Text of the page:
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View Sample Pages : Annapolis Capital, July 21, 1995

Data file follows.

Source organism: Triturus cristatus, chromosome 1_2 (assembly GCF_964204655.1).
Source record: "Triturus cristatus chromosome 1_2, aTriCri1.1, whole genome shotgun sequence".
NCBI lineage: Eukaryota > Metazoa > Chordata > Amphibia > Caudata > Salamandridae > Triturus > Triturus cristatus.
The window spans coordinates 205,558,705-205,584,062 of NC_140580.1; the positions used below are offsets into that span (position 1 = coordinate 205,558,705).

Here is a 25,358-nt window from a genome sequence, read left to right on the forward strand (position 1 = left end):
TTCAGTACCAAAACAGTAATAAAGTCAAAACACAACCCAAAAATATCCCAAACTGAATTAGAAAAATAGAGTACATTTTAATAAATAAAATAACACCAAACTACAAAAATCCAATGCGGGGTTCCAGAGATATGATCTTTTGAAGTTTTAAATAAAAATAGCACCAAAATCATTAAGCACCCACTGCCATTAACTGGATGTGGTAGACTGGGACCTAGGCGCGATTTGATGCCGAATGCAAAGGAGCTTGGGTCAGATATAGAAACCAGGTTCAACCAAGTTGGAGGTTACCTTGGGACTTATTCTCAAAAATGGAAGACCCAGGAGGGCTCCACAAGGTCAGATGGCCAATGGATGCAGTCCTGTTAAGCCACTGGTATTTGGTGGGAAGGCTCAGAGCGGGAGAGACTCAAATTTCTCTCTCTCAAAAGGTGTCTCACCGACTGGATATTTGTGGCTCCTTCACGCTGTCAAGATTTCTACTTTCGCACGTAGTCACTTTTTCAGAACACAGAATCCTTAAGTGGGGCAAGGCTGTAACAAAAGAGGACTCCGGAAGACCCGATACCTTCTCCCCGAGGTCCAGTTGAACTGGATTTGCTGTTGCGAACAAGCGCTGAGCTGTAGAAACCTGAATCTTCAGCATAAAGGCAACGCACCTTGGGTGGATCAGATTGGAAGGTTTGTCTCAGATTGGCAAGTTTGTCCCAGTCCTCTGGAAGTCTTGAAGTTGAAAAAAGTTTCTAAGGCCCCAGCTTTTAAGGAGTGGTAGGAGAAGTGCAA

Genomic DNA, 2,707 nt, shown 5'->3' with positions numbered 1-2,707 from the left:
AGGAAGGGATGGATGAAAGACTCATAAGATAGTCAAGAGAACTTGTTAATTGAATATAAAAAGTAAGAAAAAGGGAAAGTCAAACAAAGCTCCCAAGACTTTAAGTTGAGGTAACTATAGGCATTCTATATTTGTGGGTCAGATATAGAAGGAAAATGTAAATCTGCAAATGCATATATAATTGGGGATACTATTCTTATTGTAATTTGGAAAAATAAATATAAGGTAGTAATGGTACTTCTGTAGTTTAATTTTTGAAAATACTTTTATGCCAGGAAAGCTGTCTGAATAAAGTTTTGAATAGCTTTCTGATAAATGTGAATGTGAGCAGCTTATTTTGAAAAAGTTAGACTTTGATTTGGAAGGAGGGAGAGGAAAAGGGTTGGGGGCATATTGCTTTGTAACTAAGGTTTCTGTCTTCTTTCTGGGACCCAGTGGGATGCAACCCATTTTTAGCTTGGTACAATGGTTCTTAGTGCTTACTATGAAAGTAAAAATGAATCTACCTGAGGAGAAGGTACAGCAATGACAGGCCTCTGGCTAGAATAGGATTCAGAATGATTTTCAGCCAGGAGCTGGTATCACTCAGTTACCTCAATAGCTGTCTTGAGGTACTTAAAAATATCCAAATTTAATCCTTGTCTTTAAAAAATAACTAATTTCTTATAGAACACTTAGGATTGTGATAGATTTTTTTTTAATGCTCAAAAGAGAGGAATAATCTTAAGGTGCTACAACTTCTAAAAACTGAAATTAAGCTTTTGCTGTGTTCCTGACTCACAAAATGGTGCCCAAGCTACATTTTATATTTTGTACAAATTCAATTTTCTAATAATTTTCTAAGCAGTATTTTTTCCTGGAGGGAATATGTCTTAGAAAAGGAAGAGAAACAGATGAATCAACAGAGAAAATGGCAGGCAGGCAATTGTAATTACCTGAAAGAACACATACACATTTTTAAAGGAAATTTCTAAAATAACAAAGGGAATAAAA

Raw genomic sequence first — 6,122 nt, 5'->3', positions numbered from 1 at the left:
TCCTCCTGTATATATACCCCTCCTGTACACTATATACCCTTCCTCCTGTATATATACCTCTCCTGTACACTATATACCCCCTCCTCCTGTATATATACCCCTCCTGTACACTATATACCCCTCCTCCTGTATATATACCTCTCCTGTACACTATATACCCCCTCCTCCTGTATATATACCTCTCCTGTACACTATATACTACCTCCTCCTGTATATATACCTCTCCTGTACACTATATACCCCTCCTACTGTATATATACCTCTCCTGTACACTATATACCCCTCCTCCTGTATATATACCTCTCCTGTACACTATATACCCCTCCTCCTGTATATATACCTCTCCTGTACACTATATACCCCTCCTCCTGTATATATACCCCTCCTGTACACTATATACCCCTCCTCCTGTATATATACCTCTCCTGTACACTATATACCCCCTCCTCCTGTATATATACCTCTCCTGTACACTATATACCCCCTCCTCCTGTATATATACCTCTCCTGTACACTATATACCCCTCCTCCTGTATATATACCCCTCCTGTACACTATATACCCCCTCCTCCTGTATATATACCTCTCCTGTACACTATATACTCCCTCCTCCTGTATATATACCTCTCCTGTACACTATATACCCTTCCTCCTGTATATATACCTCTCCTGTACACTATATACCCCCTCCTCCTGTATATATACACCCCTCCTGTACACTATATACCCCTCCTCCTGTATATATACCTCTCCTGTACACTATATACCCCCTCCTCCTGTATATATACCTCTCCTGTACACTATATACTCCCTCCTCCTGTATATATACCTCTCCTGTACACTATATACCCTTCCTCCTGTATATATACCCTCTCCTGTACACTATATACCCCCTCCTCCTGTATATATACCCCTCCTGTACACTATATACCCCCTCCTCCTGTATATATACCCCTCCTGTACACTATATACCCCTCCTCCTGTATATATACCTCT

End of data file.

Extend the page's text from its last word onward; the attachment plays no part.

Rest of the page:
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Capital, The (Newspaper) - July 21, 1995, Annapolis, Maryland A crush for crabs SEE ENTERTAINMENT Frostbuig welcomes Skins to new training site Dl Valet parWng moved after complaints Cl DCTD ARCHIVES 312 LAUREL AVE LAUREL MD 2Q7Q7 CLOUDS PAGE Ail FRIDAY JULY MD 35C weekend we had a family a barbecue. that won't happen Oble stepfather of the sisters Crash at bus stop devastates family Raymond C. was driver of the car. The children of Karen from Michael not. Jasmine and Dartah whom were ASSOCIATED PRESS AP photos Kelsha Renee Chanel Chastity both of whom were and Charles Edgar Dorsey who was severely Injured. Itor- sey and Karen Fields were and best friends. They did almost everything to- including walking every morning with their six children from their apartment complex to the bus stop to go to work. They were standing at that bus stop yesterday when a red Mazda sports sedan jumped a curb and plowed into the family. The force of the crash literally knocked the children out of their shoes and scattered bodies al- most 150 feet. Five people were and a fam- ily was left devastated. weekend we had a family a barbecue. that won't happen said Obie stepfather of the sisters. Mrs. and her. two daughters. 3-year-old Chanel and 7-year-old Keisha. were killed. Ms. ran to safety clutch- ing her 9-year-old son but her .two Other 4-year-old Jasmine Little and Darian were among the dead. Mrs. Dorsey's Charles Edgar Dorsey was in critical condition last night at Johns Hopkins Hospital Children's Center With a punctured lung and broken police said. A woman unrelated to the 35-year-old Vicky was treated at Sinai Hospital and a spokesman said. Ms. a nursing said she was waiting for the same bus when the car careened toward them. The children were laughing and jos- tling each unaware of what was about to happen. were all singing the same a little children's song and everybody had a Stuart said. car was going very fast. It hit me first. Then he proceeded to hit everybody Page 5 uncovered 2 3 teen girls investigation continues in posh Maryland suburb ASSOCIATED PRESS men teen-age were dead in a neighborhood. house in a posh suburb of Washington. .ii'' Montgomery County police said thto- Everybody moming. everybody. You hire a A'man found outside the home when painter and yOU die. ThJS police was taken in for poHce spokesman Ann Evant said. Police ie investigating the deaths as Gary stunned neighbor A number of broadcast reports said four.of.ih arid stabbed. Police received a 911 call from the house about but the hung Ms. Evans .said. Officers checked the found nothing unusual and she said. A second 911 at about brought officers back. Ms. Evans said one of the dead men is thought to be the owner of the identified by a published report as David a podiatrist. The other man was a accord- said police _the wife of the man thought To'be the home's owner. The woman and another one of the couple's children were in Ocean City at the time of the killings and returned overnight. Stunned neighbors clustered outside the home. a close said Gary one of the neighbors. knows everybody. You hire a painter and you die. This is 2nd opinion sought in pension decision By BART JANSEN Staff Writer Fearing that the county could lose miUions of dollars from a recent deci- sion by the county a pension watchdog panel voted last night to seek an outside legal opinion in the case. Members of the Pension Oversight Commission argued that County Attor- ney Phillip F. Scheibe's ruling for one worker could allow hundreds of others to transfer untold years of service into county pensions. action of the county attorney opens the door to an absolute raid on the treasury if this incompetent deci- sion Commissioner Charlie Brown said. He threatened to personally Tile a lawsuit against Mr. Scheibe's decision -i.. under a county contract in between a state job and her permanent county post. Mr. Scheibe initially said on March 29 that the 71-day contract prevented her from transferring nearly four years of state service to the county pension program. But he changed his mind a week later and said that since the contrac- tual job was the same as the permanent one. the gap shouldn't count against her. The decision means she'll collect million if she lives to age rather than about without accord- ing to a calculation by The Capital based on her salary and years of service. IT It wasn t reversed. Commissioners were also upset that Mr. Scheibe didn't attend their meeting to answer as he had agreed. He restated his opinion in a letter to them and said he would reply to any written questions. ''He is said Mr. who offered to drive Mr Scheibe to the next meeting. The county attorney's decision in- volved former public information offi- cer Louise L. Hayman. who worked tnr Toroca gnthorlanri lenged the decision because under state law years of service should not be transferred for pensions if a worker has break in The contract explicitly stated that Ms. Hayman wasn't a member of any county pension plan. Ms. Sutherland proposed getting an opinion from the state Attorney Gener- al's Office interpreting the state law. but Mr. Scheibe rejected the idea. Page INSIDE AfHMDEL Westingnouse Diant may be part of deal. Bl Classified....................268-70OO Circulation..................268-4800 From Kent 327-1583 All other departments..268-5OOO Annaootis Classified Club Notes Cofnics OttSSwwl eafr No Sen Cl Bl Lottery. C3 82 Cll r.u Tries A7 AID All 01 B3 All C3 Naval Acad Foundry molder busy keeping school shining By BRADLEY PEN1STON Staff Writer Mike Berrill keeps the NaVal Academy in and he's one busy man. As the academy's foundry Mr. Berrill pours the bronze signs and plaques for its buildings. He also turns out an annual bumper crop of the bronze Joe strips for the lists brigade athletic heads of the engineering department that hang all over campus. know the every time you turn around there's another list of Mr Berrill said. And when he's done with that. he rushes to fill the great demand for his brass academy-seal bookends and desk nameplates for the academy's top BERRILL P one even commanders were getting them. Now there are some captains who he said. got to the point that I was inundated and they had to back Tucked away in a corner of the vast machinists' room in the labyrinthine basement of Rickover Mr. Berrill's foundry is small but fully equipped. It's one of the few left in the as Mr. BerriD is one of the last sand-cast fuuinliyiiitJH A craft sandcasting By George N. Lundakow Thf Capital Naval Academy foundry molder Mike Benin a nearly-finished sat of boofcands bearing the academy seal. Mr. one of the country's last experts hi makes the bookemts and the brass and bronze signs that hang afl over the academy. uses impressions of a carved object to create metal versions of the trast modern industry uses expensive dies' to mass- produce metal items. you wanted just they'd make and they'd charge you a Mr. BerriU said. The academy spends J60.000 a year to pay Mr. Berrill and ran the academy spokesman Debbie Carroll said. To make a sign. Mr Berrill glues a Naugahyde face to a beveled piece of then painstakingly glues metal letters on the artificial leather To prevent molten bronze from seeping between the letters and the he .allLwith a few.coats of varnlsn. Then he packs a metal frame with several pounds of synthetic sand and makes an impression of the sign in the sand. Melting several pounds of he pours the hot metal into the sand cavity and lets it cool A coat of acid turns the sign black or and then it's time to hand- polish the letters into bright legibility. This rs his most time- consuming task The hookends that are in snch high demand are even more although unlike the signs. academy's seal takes hours to polish and he said. The like the ones the academy superintendents have on their are the least of his he said. Set in the plates have few letters and require little demanding file work. Although he's one of the last of a dying the 52-year-old moMer loves his job. 'TVe been working in brasses and bronzes aD my he said. ;